I am inspired by the opportunities presented by making music in the digital era, a time in which musical ideas can reach millions of fans instantaneously thanks to the internet. However, I am grateful that the recent resurgence of vinyl as a medium for music, in particular score albums, allows me to communicate with fans in a timeless, analog manner. I have always felt that owning music means possessing something you can hold in your hand, and holding a beautifully mastered and pressed vinyl album feels pretty damn good!
While Outlander fans wait with bated breath for 2017 to deliver new episodes, I can perhaps ease some “Droughtlander” anxiety with today’s release of my new soundtrack album, compiling tracks from the epic second season. The album is available today, in both digital and physical formats, in a collaborated release from Madison Gate Records and Sparks & Shadows.
“Outlander: Season 2” is without doubt my most diverse album yet, and presented a real challenge to pull together as a satisfying listening experience. The score ranges from the ornate halls of Baroque Parisian courts, to muddy Scottish battlefields during the Jacobite uprising. While I do not always feel soundtrack albums must play in sequential order, I found that this season absolutely had to be sequenced that way.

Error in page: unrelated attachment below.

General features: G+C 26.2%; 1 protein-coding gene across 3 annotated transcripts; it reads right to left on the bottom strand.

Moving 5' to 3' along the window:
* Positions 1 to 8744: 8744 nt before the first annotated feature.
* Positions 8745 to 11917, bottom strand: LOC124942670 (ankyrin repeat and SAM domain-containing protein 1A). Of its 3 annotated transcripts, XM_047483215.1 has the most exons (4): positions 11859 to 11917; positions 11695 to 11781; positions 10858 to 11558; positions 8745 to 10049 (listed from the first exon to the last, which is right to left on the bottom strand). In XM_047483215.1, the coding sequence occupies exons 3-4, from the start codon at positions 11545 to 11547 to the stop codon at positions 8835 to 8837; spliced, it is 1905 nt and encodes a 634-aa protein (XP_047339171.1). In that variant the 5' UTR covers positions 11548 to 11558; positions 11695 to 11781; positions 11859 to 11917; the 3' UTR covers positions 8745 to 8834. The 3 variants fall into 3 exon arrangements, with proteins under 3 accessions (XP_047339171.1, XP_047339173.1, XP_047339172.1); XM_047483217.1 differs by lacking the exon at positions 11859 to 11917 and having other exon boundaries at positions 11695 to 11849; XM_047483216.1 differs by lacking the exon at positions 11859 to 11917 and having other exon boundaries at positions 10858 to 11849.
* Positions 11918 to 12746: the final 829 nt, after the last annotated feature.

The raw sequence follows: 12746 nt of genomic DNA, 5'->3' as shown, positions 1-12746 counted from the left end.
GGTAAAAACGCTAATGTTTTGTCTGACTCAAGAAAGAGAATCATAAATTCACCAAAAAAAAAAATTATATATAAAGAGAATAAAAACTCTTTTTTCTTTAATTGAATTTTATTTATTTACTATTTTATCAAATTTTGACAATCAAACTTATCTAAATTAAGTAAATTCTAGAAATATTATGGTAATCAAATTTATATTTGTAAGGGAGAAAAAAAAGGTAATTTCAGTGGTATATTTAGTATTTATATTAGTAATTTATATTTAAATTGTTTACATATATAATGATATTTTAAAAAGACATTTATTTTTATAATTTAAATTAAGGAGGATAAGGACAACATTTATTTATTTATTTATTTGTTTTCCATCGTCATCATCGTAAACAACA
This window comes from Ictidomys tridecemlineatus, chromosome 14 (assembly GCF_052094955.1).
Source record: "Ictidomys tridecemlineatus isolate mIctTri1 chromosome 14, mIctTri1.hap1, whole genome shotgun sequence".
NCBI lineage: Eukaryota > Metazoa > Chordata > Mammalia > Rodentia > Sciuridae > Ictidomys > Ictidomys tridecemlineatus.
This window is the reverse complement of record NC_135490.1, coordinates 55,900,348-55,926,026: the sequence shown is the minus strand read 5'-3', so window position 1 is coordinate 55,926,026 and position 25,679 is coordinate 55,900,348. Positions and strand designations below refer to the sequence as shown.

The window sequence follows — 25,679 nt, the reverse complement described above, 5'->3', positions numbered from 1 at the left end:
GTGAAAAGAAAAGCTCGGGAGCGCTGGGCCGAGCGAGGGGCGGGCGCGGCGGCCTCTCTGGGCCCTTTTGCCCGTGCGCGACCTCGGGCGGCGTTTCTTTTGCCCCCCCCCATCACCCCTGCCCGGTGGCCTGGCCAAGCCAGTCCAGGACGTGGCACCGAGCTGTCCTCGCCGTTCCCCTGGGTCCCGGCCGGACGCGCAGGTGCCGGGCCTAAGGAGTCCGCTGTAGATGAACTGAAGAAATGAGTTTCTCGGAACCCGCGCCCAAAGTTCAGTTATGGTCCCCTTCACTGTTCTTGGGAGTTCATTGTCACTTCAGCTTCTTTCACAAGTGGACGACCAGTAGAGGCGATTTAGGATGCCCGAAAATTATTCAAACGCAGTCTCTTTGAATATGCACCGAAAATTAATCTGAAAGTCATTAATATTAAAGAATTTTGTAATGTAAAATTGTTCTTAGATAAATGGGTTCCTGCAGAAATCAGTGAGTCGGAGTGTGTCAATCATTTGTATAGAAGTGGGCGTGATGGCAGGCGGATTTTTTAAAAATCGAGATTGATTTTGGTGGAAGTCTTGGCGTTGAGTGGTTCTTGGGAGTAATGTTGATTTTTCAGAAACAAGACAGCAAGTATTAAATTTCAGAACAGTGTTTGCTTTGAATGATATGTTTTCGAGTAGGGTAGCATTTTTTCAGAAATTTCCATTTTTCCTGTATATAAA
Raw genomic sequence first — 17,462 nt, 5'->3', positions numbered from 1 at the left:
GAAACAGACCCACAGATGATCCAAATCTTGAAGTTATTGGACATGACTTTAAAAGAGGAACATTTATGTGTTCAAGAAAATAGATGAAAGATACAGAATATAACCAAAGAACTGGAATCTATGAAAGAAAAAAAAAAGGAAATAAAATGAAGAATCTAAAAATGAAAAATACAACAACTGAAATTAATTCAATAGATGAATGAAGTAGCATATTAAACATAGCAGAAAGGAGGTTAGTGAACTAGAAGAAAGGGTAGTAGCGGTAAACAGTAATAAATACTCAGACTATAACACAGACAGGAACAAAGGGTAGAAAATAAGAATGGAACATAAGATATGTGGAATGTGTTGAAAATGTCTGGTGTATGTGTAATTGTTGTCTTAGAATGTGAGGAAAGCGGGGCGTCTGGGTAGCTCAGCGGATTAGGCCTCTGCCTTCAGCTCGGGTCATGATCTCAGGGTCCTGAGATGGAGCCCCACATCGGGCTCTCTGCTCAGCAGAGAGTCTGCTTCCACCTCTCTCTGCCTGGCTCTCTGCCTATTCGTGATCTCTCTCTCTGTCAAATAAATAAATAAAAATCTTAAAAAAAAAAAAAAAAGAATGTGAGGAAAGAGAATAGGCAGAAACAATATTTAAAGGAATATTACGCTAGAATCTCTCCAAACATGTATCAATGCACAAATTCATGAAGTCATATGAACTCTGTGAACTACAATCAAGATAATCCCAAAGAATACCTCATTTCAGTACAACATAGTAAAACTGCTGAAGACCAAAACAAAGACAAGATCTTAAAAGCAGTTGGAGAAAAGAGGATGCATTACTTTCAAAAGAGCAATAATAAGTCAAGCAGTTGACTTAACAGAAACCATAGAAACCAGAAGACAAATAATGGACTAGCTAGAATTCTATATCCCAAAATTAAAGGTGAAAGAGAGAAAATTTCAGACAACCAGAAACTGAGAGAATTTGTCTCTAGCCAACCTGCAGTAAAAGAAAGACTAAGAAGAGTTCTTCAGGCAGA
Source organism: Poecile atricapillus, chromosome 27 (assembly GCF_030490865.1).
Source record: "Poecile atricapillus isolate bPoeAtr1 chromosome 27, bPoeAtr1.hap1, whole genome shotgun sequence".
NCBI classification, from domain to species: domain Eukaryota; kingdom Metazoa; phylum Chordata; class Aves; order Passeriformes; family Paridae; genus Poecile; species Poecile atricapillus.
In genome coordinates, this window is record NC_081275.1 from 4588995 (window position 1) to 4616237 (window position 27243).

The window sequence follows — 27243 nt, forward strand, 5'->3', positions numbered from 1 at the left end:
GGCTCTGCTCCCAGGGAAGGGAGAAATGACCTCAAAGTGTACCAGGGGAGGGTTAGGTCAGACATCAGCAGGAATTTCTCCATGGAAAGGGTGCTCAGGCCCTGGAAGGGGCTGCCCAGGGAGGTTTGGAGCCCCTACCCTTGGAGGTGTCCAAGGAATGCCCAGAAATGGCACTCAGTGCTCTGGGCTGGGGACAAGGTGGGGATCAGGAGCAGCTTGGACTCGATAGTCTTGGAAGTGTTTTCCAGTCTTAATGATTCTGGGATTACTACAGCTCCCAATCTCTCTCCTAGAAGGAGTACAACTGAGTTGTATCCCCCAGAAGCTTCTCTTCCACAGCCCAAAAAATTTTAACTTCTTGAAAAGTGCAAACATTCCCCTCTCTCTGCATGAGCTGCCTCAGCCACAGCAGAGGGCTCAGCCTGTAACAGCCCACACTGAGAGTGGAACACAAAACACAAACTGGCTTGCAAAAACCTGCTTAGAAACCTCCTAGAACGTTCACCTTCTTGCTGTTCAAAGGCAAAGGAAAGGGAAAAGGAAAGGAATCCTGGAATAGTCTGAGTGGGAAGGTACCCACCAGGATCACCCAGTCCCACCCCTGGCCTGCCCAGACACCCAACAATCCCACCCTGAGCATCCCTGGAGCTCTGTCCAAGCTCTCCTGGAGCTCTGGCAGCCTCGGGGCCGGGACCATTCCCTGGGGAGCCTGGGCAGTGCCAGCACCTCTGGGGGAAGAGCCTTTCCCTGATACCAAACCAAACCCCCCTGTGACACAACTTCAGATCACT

The album feels almost like two different albums played back to back. The first half presents music from Paris, beginning with the French version of the “Skye Boat Song.” Track 11, the “Jacobite” version of that same song, shifts the tone radically to music from the Scotland episodes. Some tracks don’t perfectly fit the structure, such as “Leave the Past Behind,” a score cue that is not French in any way, coming from the premiere episode before we saw Claire and Jamie arrive in France. However, it still fit the flow of the musical storytelling, so I left it at the beginning. To me, that track almost feels like an opening overture before we dive into the Parisian material. (more…)
I have two new projects hitting streaming platforms this week, Black Mirror on Netflix and Chance on Hulu. These two projects mark my first foray into streaming series. Before I dive into them, I want to step back and look at the seismic shifts in the television industry that made these series possible.
By scoring the 2004 Battlestar Galactica reboot, I entered the television landscape right before it began to shift tectonically. Six years later, Battlestar ended its run at a time when fans still collected DVDs, and shared them with their friends. This feels like a lifetime ago, but I’m only talking about 2009!
What I did not realize at that time, however, was that the medium itself was about to undergo a massive transformation. Almost overnight, mobile devices, streaming services, social media and binge-watching changed the way audiences consume media. Series can now exist without the need to justify massive ratings. ‘Cool’ has become currency. How many people actually watch your favorite streaming series? It matters less now. What matters is that people are talking about the show, driving subscriptions. (more…)